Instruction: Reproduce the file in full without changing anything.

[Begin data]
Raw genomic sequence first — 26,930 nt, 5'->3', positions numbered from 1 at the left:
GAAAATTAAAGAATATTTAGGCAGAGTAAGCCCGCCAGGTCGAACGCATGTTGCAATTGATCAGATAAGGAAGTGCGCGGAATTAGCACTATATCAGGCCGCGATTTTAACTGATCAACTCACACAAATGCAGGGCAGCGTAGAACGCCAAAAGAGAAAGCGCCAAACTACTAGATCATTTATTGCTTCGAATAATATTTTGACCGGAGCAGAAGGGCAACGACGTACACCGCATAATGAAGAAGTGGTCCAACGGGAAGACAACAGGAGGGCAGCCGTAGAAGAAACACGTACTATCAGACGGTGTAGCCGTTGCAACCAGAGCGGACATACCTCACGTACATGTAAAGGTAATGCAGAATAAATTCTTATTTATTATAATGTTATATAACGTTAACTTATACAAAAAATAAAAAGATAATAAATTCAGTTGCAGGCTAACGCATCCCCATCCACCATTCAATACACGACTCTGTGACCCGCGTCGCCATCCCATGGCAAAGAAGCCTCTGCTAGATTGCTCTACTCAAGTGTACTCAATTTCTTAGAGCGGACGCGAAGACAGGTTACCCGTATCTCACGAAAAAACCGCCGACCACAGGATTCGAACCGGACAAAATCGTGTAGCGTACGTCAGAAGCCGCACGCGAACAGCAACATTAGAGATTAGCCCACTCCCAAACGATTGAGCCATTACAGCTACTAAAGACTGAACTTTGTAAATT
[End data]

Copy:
Raw genomic sequence first — 26,930 nt, 5'->3', positions numbered from 1 at the left:
GAAAATTAAAGAATATTTAGGCAGAGTAAGCCCGCCAGGTCGAACGCATGTTGCAATTGATCAGATAAGGAAGTGCGCGGAATTAGCACTATATCAGGCCGCGATTTTAACTGATCAACTCACACAAATGCAGGGCAGCGTAGAACGCCAAAAGAGAAAGCGCCAAACTACTAGATCATTTATTGCTTCGAATAATATTTTGACCGGAGCAGAAGGGCAACGACGTACACCGCATAATGAAGAAGTGGTCCAACGGGAAGACAACAGGAGGGCAGCCGTAGAAGAAACACGTACTATCAGACGGTGTAGCCGTTGCAACCAGAGCGGACATACCTCACGTACATGTAAAGGTAATGCAGAATAAATTCTTATTTATTATAATGTTATATAACGTTAACTTATACAAAAAATAAAAAGATAATAAATTCAGTTGCAGGCTAACGCATCCCCATCCACCATTCAATACACGACTCTGTGACCCGCGTCGCCATCCCATGGCAAAGAAGCCTCTGCTAGATTGCTCTACTCAAGTGTACTCAATTTCTTAGAGCGGACGCGAAGACAGGTTACCCGTATCTCACGAAAAAACCGCCGACCACAGGATTCGAACCGGACAAAATCGTGTAGCGTACGTCAGAAGCCGCACGCGAACAGCAACATTAGAGATTAGCCCACTCCCAAACGATTGAGCCATTACAGCTACTAAAGACTGAACTTTGTAAATT